Downfall does not skirt away from how the mindset of the finance sector degraded everything that made Boeing produce great planes. Chief amongst them was moving to whichever Southern US state would let them do anything they want, skirt on taxes and trample over any attempts to unionize. The actual result? Planes with more issues than a closeted NFL-prospect from Oklahoma and planes that are outright rejected by some airlines, preferring to wait for the ones coming from the Everett plant.
Financialization (neoliberalism favorite son) is all about the margins, and what is a margin of earnings but just one set of data, perhaps no more than one column, that yields a single point of binary information: Up or down. And there are thousands of very ambitious people who devote their entire careers to focusing on this single point of information and make it go up, with millions of dollars of their own bonifications on the line. One miscalculation and those millions could turn into hundreds of thousands. Ironically, those same people who live or live even better by decimal points pump up those margins by swinging a sledgehammer to everything outside the c-suite: Layoffs, screwing up the pension funds, stock buybacks, cutting on quality control, etc. But in the end, it worked: Boeing’s stock tripled in value and the 787 project, which cost $32 Billion, was delayed by years and has yet to turn a profit.
That’s the problem with the financialization of everything, it turns entire systems into atomized microunits that are meant to yield one type of result, projected over blocks of just three months. It takes Marx’s most famous principle to an extreme I don’t think he could’ve imagined. It’s not workers who become alienated from the surplus of their work, the entire productive process, an economic system becomes alienated into stocks, from mechanics to engineers, blue collars, white collars, and the product itself. When you apply that to a highly complex, delicate things such as an airplane, it will lead to tragedy. Financial capitalism eats its own, and can’t deliver on its own promise of building wealth. Boeing would’ve done just fine, would’ve been more than successful enough if it had still been a company of engineers by engineers. Their market share would’ve been just the same because they only have one competitor. Don’t count on the Chinese being able to eat on the civil aviation duopoly. Being honest, as a Democratic Socialist, I’m always skeptical of large-scale industries being wholly owned by privates, but I do believe in private-state joint investments because the public part of those board rooms can be there to guarantee the long-term plan for a company and prevent Wall Street-types from imposing their tunnel vision over things they know nothing about.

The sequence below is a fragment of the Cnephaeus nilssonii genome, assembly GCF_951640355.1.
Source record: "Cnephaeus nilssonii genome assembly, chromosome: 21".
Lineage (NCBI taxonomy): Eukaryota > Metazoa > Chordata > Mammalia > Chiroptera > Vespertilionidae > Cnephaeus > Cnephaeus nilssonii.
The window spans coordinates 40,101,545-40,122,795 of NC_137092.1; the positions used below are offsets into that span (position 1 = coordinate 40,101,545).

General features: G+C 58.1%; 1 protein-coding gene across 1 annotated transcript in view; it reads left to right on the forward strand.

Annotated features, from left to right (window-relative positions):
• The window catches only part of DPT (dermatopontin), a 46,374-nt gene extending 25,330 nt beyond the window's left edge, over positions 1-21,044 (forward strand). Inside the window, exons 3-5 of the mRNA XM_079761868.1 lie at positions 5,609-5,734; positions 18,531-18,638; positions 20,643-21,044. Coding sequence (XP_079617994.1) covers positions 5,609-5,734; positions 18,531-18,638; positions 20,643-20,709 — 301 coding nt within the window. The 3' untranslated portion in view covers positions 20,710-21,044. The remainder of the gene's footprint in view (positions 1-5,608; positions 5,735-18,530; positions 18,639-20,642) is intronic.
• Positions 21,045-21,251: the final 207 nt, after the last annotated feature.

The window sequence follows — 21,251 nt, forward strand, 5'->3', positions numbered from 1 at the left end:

And to its own credit, Downfall doesn’t skirt away from the fact that this is a debacle of Wall Street’s making. Something interesting about journalistic documentaries, considering they are the most accessible to casual viewers, is that they usually end in credits that do not give a satisfactory, Hollywood ending. Instead, they usually warn of how things haven’t changed much and that the problem still lingers. After all, they are reporting the facts, and facts do not have a three-act structure, the big guys get away with most things. Boeing had to pay compensation in the low-billions, chump change for them, though it is to be said if they learned anything. Ford survived the Pinto, why wouldn’t they?
Well, this time, perhaps, the problem for Boeing is that we, the passengers, are not their actual clients.
Downfall: The Case Against Boeing is streaming on Netflix.